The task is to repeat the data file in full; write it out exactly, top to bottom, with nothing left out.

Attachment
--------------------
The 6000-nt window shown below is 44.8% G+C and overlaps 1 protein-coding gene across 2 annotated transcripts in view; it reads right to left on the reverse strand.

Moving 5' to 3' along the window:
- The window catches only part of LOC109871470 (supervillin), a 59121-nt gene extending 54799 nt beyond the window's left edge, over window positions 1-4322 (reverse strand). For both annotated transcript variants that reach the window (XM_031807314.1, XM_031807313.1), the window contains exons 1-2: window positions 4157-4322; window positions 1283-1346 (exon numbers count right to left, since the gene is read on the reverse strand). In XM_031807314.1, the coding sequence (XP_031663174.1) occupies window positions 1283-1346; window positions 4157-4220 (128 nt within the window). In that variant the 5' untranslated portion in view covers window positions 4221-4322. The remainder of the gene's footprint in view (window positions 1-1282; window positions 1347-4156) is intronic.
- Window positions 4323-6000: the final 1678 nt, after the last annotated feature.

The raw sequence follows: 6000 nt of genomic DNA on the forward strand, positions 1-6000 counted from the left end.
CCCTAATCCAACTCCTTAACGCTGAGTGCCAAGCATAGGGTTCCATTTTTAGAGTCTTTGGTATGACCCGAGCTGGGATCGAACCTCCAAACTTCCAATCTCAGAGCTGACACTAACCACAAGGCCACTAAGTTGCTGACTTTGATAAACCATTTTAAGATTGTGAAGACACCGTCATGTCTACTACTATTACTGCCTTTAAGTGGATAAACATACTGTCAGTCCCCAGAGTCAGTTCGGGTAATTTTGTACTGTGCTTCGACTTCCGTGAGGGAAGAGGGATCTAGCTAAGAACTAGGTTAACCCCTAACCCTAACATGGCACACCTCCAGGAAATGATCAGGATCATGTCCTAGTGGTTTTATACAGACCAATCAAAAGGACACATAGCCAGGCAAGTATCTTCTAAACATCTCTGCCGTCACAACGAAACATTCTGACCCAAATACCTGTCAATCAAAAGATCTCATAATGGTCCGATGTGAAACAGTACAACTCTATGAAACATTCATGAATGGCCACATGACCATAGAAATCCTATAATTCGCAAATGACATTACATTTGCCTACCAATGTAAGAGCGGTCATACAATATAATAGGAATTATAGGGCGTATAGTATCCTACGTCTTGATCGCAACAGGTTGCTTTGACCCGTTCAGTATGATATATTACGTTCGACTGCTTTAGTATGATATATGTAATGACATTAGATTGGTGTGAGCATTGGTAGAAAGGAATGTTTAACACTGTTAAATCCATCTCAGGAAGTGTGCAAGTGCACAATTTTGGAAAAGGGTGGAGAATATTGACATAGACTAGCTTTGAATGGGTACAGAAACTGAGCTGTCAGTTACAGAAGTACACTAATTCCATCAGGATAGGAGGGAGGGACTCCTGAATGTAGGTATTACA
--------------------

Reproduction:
The 6000-nt window shown below is 44.8% G+C and overlaps 1 protein-coding gene across 2 annotated transcripts in view; it reads right to left on the reverse strand.

Moving 5' to 3' along the window:
- The window catches only part of LOC109871470 (supervillin), a 59121-nt gene extending 54799 nt beyond the window's left edge, over window positions 1-4322 (reverse strand). For both annotated transcript variants that reach the window (XM_031807314.1, XM_031807313.1), the window contains exons 1-2: window positions 4157-4322; window positions 1283-1346 (exon numbers count right to left, since the gene is read on the reverse strand). In XM_031807314.1, the coding sequence (XP_031663174.1) occupies window positions 1283-1346; window positions 4157-4220 (128 nt within the window). In that variant the 5' untranslated portion in view covers window positions 4221-4322. The remainder of the gene's footprint in view (window positions 1-1282; window positions 1347-4156) is intronic.
- Window positions 4323-6000: the final 1678 nt, after the last annotated feature.

The raw sequence follows: 6000 nt of genomic DNA on the forward strand, positions 1-6000 counted from the left end.
CCCTAATCCAACTCCTTAACGCTGAGTGCCAAGCATAGGGTTCCATTTTTAGAGTCTTTGGTATGACCCGAGCTGGGATCGAACCTCCAAACTTCCAATCTCAGAGCTGACACTAACCACAAGGCCACTAAGTTGCTGACTTTGATAAACCATTTTAAGATTGTGAAGACACCGTCATGTCTACTACTATTACTGCCTTTAAGTGGATAAACATACTGTCAGTCCCCAGAGTCAGTTCGGGTAATTTTGTACTGTGCTTCGACTTCCGTGAGGGAAGAGGGATCTAGCTAAGAACTAGGTTAACCCCTAACCCTAACATGGCACACCTCCAGGAAATGATCAGGATCATGTCCTAGTGGTTTTATACAGACCAATCAAAAGGACACATAGCCAGGCAAGTATCTTCTAAACATCTCTGCCGTCACAACGAAACATTCTGACCCAAATACCTGTCAATCAAAAGATCTCATAATGGTCCGATGTGAAACAGTACAACTCTATGAAACATTCATGAATGGCCACATGACCATAGAAATCCTATAATTCGCAAATGACATTACATTTGCCTACCAATGTAAGAGCGGTCATACAATATAATAGGAATTATAGGGCGTATAGTATCCTACGTCTTGATCGCAACAGGTTGCTTTGACCCGTTCAGTATGATATATTACGTTCGACTGCTTTAGTATGATATATGTAATGACATTAGATTGGTGTGAGCATTGGTAGAAAGGAATGTTTAACACTGTTAAATCCATCTCAGGAAGTGTGCAAGTGCACAATTTTGGAAAAGGGTGGAGAATATTGACATAGACTAGCTTTGAATGGGTACAGAAACTGAGCTGTCAGTTACAGAAGTACACTAATTCCATCAGGATAGGAGGGAGGGACTCCTGAATGTAGGTATTACA